15 April 2015Liberal Democrats say no party will govern alone
The Liberal Democrats launched their election manifesto on the basis that no party would be able to govern alone after the election. In an effort to entice voters, leader Nick Clegg declared that the Liberal Democrats would be act as a "barrier" to prevent UKIP or the SNP holding the balance of power and, "add heart to a Conservative government and…a brain to a Labour one".
Clegg went on to say their manifesto was a sensible "insurance policy" against extreme cuts or reckless borrowing. As would be expected with such a middle of the road approach, the manifesto has little in the way of setting a clear, distinct path. Rather Clegg has hedged his bets on voters seeing them as a safe, centrist option. This is an expected approach given the Liberal Democrats have had five years to prove they are a viable coalition partner.
Their five key policies are balance the budget in a "fair" way, guaranteeing education funding "from cradle to college", increasing the income tax personal allowance to £12,500, an £8 billion hike in NHS funding and five green laws to protect the environment.
In their education policy they say parents will continue to be able to choose faith-based schools within the state-funded sector. The Liberal Democrats will also allow the establishment of new faith schools within the context of an inclusive admissions policy and staff recruitment policy.
Their manifesto says they will tackle religious discrimination and support faith and belief communities. They specifically mention their continued support of the Interfaith Network, Show Racism the Red Card, the Anne Frank Trust UK, Community Security Trust and the Muslim Council of Britain.
In our recent Idea magazine the Liberal Democrats said they supported the rights to religious freedom as outlined in Article 18 of the Universal Declaration of Human Rights. Their manifesto makes no mention of support Article 18, however, they acknowledge the need to protect freedom of speech and belief internationally in light of the recent Islamist extremist attacks on journalists in Europe. They would appoint an Ambassador-level Champion for Freedom of Belief to drive diplomatic efforts in this area and, "campaign for the abolition of blasphemy, sedition, apostasy and criminal libel laws worldwide, having already been responsible for ending them in this country."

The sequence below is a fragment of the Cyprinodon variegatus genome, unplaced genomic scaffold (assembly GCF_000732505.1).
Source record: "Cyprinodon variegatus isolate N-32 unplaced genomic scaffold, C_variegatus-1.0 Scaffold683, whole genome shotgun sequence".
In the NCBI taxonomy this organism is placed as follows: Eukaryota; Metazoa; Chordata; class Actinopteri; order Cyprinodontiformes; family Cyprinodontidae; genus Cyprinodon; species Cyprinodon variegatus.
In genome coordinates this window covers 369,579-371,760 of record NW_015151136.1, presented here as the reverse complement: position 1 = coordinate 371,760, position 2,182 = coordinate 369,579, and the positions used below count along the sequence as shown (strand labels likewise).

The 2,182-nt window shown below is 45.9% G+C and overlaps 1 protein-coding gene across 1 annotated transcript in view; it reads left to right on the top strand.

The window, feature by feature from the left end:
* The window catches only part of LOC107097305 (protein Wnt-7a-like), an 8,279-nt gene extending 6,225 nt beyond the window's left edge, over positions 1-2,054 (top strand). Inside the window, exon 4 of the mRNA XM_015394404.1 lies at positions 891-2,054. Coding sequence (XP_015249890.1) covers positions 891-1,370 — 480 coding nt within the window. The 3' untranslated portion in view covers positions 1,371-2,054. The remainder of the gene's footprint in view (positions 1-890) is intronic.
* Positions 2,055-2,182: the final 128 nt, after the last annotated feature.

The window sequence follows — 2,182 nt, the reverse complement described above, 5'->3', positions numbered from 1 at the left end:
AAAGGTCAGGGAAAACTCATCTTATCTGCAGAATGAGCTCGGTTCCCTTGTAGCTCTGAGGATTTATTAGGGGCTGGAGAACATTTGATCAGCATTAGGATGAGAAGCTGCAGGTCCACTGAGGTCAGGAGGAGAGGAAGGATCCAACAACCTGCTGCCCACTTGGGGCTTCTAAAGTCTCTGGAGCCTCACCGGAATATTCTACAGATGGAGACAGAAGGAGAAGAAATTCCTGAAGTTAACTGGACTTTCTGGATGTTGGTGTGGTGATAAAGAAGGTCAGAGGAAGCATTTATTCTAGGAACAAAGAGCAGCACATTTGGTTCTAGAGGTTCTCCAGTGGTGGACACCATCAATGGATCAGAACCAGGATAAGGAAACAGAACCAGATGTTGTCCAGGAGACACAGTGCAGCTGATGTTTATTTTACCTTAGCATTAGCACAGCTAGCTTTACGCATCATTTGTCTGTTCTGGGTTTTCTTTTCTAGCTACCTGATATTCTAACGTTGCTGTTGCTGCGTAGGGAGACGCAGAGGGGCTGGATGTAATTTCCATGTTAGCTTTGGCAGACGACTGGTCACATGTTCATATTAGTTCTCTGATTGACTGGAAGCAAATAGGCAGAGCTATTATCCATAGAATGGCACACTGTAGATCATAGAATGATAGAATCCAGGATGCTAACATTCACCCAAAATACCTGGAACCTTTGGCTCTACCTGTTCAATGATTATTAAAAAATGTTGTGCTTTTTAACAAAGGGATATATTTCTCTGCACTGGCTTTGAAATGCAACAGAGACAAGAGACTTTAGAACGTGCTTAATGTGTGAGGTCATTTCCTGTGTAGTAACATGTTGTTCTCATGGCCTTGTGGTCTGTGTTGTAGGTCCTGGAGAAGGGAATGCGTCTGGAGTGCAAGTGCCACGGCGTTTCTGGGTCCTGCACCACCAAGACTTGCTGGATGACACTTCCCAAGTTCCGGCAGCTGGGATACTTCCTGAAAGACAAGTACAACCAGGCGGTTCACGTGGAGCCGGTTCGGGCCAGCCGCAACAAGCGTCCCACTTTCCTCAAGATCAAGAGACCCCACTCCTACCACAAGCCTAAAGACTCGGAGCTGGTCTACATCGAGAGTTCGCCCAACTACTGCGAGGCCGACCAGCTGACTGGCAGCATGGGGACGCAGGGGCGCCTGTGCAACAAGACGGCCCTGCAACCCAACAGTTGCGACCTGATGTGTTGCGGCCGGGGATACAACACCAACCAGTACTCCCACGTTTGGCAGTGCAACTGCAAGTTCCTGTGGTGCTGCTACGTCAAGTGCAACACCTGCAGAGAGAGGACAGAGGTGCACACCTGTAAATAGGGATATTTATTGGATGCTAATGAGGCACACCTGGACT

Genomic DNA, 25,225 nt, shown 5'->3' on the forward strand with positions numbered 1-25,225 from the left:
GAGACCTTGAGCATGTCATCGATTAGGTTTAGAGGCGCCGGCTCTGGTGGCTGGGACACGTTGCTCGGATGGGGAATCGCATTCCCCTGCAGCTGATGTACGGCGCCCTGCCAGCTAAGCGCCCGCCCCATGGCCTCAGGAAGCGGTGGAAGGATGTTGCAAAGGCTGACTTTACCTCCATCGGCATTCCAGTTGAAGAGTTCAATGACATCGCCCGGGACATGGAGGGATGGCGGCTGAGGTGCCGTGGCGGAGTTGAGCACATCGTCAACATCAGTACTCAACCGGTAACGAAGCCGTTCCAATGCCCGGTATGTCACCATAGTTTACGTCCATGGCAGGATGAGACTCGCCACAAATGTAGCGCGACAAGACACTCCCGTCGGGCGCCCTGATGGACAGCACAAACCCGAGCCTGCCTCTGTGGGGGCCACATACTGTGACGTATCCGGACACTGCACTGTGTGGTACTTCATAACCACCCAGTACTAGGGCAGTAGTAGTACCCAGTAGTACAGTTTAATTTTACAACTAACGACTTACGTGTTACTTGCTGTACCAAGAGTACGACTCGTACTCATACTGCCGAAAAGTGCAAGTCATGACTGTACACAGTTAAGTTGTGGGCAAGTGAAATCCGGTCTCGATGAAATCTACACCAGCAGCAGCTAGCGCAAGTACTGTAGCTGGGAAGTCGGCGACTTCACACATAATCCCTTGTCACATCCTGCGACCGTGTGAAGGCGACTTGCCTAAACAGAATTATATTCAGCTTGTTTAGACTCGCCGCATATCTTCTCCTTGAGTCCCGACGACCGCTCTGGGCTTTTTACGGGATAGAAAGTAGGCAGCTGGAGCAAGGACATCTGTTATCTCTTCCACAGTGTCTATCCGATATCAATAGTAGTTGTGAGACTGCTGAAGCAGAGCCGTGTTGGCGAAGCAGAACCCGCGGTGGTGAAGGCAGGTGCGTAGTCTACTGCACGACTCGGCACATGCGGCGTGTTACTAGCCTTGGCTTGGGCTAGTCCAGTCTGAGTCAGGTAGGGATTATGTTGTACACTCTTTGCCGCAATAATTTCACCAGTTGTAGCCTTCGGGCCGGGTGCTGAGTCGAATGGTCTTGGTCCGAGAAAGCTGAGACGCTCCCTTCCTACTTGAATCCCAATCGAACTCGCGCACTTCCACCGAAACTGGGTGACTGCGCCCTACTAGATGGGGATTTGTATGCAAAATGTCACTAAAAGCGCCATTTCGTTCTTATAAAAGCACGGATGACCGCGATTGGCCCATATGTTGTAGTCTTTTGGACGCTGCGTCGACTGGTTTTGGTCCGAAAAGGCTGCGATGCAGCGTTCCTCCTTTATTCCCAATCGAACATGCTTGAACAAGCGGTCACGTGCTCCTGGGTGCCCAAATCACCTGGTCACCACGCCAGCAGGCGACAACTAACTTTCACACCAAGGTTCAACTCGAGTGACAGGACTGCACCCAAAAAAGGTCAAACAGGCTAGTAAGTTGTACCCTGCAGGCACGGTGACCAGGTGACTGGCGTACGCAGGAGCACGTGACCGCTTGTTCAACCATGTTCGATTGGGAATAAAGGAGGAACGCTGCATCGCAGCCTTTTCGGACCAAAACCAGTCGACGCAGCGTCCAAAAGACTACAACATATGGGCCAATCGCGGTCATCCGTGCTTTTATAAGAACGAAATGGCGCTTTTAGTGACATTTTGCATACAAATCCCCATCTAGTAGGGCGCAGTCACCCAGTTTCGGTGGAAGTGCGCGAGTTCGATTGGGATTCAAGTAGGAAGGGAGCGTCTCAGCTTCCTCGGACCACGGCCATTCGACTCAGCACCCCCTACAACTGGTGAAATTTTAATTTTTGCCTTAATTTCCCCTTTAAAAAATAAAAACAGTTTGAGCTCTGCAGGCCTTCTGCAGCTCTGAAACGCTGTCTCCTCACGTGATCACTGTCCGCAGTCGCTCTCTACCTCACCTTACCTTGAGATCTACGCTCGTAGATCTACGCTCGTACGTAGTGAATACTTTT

The central theme of Clegg's speech was opportunity and their manifesto clearly sets out their main priorities which Clegg has said he will fight tooth and nail for. However, having learnt a tough lesson in 2010, he's avoiding making any non-negotiable conditions. It's now up to the voters to decide if the Liberal Democrat strategy of positioning themselves as a centrist coalition partner is what they want to support.
Some of the main policy pledges outlined in the Liberal Democrats' manifesto include:
- Increasing the personal tax-free allowance to £12,500
- An extra £2.5bn for England's education budget
- Guaranteeing education funding from nursery to 19 and qualified teachers in every class
- Investing £8bn more in the NHS
- Equal care for mental and physical health
- Balancing the structural current budget by 2017-18
- Protecting nature and fighting climate change with new green laws